New York Democrats were shaken on Wednesday after surprising election losses from the tip of Long Island to the shores of Lake Erie, as a revitalized Republican Party showed it can make deep inroads even in one liberal strongholds of the country.
In suburban Nassau County, where Democrats controlled all major offices ahead of election day, Republicans took advantage of anemic Democratic turnout to topple the county comptroller and district attorney’s offices for the first time in 15 years, while defeating the county executive in place.
In Colony outside of Albany, they handily won the post of city supervisor for the first time in nearly two decades and were well on their way to wresting control of the city council from the Democrats.
And in New York City, where Eric Adams and his fellow Democrats easily retained control of city hall and city council, Republicans were nonetheless ready to expand their presence in city government after another weak election. turnout – perhaps at levels not seen since Rudolph W. Giuliani was mayor.
As the ballot count continued on Wednesday afternoon, an outgoing Democratic council member and likely candidate for council chairman was unlikely to lose his seat in south Brooklyn.
Results for Democrats were no better on statewide voting metrics, as voters strongly rejected two constitutional amendments intended to expand access to the ballot – a major national priority for the party – which Democrats believed it would sail toward approval.
“There’s no way to water this down: it was a bombing on a blow job,” Steve Israel, former New York congressman and former chairman of the House Democratic campaign branch, told About Tuesday’s results for the party in New York and across the country.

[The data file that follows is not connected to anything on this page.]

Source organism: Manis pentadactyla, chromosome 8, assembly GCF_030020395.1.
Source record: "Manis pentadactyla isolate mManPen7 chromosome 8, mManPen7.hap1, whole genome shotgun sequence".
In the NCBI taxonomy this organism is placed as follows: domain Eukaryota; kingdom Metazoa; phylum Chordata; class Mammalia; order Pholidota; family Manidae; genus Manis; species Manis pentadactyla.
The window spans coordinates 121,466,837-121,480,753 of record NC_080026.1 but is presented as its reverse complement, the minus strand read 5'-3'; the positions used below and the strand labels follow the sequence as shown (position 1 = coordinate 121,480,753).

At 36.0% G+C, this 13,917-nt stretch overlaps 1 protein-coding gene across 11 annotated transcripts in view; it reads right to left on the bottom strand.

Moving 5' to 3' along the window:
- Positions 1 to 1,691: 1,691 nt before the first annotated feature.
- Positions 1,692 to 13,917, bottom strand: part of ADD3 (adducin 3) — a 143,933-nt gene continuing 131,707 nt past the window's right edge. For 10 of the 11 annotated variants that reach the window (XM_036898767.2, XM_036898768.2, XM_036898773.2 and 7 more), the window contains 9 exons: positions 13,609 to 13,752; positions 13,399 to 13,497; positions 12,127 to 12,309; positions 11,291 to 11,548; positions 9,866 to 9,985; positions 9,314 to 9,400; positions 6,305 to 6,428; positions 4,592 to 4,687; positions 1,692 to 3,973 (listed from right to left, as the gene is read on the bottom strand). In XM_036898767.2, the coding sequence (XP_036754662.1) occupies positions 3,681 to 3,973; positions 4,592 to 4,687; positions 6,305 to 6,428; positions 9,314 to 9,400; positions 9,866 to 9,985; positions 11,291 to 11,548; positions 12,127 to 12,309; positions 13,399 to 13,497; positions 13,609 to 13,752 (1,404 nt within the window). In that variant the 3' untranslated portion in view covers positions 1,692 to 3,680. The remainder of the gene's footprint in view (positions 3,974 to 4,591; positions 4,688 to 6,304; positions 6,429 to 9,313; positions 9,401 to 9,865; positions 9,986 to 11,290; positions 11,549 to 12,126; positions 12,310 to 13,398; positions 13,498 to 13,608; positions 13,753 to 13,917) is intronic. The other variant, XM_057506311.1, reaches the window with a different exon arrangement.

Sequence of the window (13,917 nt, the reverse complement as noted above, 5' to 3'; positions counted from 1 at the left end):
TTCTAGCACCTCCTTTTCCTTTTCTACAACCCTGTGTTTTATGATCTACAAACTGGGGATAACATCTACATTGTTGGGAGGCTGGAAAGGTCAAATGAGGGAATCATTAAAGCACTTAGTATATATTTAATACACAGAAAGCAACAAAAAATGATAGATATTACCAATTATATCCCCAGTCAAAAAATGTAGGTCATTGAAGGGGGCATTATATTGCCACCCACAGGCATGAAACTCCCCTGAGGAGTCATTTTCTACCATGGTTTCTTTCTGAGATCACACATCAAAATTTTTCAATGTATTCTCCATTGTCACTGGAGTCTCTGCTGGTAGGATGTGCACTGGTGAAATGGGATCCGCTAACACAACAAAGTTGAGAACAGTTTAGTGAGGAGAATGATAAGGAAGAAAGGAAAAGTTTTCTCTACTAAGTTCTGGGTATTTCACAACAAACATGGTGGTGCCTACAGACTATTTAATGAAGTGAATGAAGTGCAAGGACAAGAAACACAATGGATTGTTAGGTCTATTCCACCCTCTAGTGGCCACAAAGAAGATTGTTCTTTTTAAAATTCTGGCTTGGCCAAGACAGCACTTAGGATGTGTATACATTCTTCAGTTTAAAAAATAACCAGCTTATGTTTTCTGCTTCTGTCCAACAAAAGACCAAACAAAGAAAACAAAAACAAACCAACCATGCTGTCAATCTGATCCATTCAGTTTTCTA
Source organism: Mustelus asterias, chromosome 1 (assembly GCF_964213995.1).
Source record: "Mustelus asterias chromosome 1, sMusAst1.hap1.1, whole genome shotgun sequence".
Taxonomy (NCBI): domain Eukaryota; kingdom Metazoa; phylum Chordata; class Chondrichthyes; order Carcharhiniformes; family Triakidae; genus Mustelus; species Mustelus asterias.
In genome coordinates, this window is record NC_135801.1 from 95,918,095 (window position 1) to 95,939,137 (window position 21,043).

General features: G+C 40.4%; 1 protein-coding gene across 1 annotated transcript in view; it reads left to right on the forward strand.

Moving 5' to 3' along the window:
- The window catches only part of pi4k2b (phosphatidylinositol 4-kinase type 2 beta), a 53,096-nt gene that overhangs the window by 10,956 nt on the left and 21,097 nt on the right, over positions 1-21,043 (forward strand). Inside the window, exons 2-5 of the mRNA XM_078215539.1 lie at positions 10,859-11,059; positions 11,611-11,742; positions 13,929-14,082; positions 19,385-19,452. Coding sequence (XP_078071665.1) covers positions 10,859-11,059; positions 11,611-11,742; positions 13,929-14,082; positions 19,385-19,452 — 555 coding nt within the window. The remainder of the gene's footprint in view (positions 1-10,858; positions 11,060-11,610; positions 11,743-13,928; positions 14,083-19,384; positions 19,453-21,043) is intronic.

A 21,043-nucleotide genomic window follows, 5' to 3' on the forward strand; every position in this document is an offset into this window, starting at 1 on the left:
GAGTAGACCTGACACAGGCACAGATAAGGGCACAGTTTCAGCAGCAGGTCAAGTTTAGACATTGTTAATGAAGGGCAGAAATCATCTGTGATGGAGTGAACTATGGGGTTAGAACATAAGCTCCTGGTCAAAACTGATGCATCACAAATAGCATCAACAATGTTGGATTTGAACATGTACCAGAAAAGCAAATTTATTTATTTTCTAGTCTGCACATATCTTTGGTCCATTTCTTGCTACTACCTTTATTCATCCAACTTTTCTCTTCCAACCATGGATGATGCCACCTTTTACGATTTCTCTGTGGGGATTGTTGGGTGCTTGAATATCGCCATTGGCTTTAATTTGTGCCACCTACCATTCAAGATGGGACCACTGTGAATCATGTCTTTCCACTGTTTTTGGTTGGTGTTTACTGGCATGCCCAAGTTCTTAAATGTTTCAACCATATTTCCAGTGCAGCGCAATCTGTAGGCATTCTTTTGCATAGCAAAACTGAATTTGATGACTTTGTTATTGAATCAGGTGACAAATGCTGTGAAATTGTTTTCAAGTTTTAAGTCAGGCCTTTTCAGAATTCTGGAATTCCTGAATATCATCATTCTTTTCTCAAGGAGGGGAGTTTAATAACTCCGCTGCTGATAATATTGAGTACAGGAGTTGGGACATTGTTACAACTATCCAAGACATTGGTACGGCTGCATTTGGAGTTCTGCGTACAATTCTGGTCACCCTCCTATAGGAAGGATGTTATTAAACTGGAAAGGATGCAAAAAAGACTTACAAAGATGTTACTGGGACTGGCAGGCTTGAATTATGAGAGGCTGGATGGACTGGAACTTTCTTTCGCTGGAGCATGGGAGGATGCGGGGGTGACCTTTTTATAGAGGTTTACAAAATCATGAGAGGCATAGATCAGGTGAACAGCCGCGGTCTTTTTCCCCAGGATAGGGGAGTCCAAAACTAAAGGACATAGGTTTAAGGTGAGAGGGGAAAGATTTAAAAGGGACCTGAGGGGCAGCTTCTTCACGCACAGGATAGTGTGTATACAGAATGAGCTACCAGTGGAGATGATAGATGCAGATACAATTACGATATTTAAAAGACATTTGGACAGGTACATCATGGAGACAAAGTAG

Party strategists have warned against over-reading the low turnout election results. It’s impossible to predict what the environment or political issues will look like next year, they said, or what role former President Donald J. Trump might play.
But the results across New York City reflected damaging results for Democrats in gubernatorial races in Virginia, where Republicans won, and in New Jersey, where they came closer, and signaled that even strongholds traditional blues and suburbs that leaned Democratic during Mr. Trump’s presidency were not immune. to a punitive national environment. Indeed, this coalition seems more difficult to maintain without a polarizing Republican president in power.
For many watching the results, Tuesday was reminiscent of 2009, when Republicans won governors’ races in Virginia and New Jersey and triumphed in some local races on Long Island and even in New York City council contests. They took over the House in a wave of elections the following year.
The results left the moderate and left-wing factions of Democrats pointing fingers once again as they sought a quick course correction.
“It’s a nightmare,” left-wing State Senator Alessandra Biaggi said, warning her fellow Democrats to focus on tackling Republican attacks on a bail reform law her party had approved and actively selling their legislative achievements. “But it’s also not a nightmare that doesn’t have the ability to turn around.”
Both party factions were particularly embittered after a scathing intramural fight in the Buffalo mayoral race. Left-wing leaders hailed India Walton, a Democratic socialist, as the party’s future face after winning the Democratic primary. On Wednesday afternoon, however, she conceded defeat to Byron Brown, the longtime moderate Democratic mayor who ran as a written candidate with Republicans backing.
“The Democrats who run New York have done too much to just flatter the left, and we are paying the price,” said Rep. Tom Suozzi, a Long Island moderate who vocally supported the campaign in writing and is considering a race for governor next year.
Mr. Suozzi suggested that this approach had exacerbated the cyclical pendulum swing of party politics. âPeople don’t want that,â he said. “They want results that affect their everyday life.”
Democratic participation appears to be down significantly statewide.
Nowhere was the impact clearer than on Long Island, where early data from Nassau County suggested just over 260,000 total votes were cast this year, up from over 700,000 in 2020. , when Mr. Biden won a 10-point victory there. Many Democrats appear to have simply stayed at home: Although the party has a registration advantage of nearly 90,000 people, more registered Republicans voted.